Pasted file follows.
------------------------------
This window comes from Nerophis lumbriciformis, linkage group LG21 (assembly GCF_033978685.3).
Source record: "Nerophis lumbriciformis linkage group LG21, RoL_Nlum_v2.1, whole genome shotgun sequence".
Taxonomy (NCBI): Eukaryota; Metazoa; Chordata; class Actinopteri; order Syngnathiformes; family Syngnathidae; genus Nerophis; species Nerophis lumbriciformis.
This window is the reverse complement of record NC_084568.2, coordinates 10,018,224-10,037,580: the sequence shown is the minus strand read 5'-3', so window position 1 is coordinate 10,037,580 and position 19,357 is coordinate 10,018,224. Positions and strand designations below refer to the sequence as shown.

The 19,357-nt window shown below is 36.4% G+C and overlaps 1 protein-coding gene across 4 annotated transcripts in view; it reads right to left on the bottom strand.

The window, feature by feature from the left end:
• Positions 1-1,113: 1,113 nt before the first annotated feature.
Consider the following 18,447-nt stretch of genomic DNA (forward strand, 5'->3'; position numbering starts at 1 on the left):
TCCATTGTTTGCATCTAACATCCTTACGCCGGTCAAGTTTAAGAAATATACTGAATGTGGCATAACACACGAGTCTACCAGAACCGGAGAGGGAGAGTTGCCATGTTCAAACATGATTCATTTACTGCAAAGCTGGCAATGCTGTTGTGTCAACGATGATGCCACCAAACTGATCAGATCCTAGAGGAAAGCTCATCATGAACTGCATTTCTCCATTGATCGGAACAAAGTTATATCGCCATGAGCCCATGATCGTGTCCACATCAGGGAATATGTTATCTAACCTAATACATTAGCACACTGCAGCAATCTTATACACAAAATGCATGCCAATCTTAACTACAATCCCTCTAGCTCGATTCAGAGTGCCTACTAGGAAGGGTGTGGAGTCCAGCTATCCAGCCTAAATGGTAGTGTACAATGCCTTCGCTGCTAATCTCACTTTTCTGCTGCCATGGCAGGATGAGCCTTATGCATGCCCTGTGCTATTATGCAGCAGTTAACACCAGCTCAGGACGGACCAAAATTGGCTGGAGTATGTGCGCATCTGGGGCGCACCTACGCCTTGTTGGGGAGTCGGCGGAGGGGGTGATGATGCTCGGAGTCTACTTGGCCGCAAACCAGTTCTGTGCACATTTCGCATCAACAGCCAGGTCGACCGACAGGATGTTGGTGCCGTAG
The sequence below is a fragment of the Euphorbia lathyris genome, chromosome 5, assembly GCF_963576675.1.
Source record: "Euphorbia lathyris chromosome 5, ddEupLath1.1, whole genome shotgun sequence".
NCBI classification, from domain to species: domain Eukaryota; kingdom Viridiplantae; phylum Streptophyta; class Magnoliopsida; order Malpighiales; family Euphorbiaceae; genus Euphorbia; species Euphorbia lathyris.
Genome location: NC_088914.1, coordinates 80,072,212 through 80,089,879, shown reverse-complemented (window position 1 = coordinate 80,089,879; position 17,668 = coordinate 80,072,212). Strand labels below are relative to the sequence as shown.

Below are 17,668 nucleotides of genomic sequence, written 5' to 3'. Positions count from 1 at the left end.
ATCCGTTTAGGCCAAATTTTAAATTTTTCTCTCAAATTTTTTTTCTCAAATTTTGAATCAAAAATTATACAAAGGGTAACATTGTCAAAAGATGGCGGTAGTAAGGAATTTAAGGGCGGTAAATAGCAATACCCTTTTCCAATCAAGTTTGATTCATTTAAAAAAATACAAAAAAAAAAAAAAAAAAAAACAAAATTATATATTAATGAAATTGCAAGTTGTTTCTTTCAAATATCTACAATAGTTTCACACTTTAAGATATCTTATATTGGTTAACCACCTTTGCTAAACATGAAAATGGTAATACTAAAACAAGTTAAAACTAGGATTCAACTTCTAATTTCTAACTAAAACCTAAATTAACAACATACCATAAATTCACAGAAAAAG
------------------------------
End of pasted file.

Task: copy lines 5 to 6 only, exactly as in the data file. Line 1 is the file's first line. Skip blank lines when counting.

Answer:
The 19,357-nt window shown below is 36.4% G+C and overlaps 1 protein-coding gene across 4 annotated transcripts in view; it reads right to left on the bottom strand.

The window, feature by feature from the left end: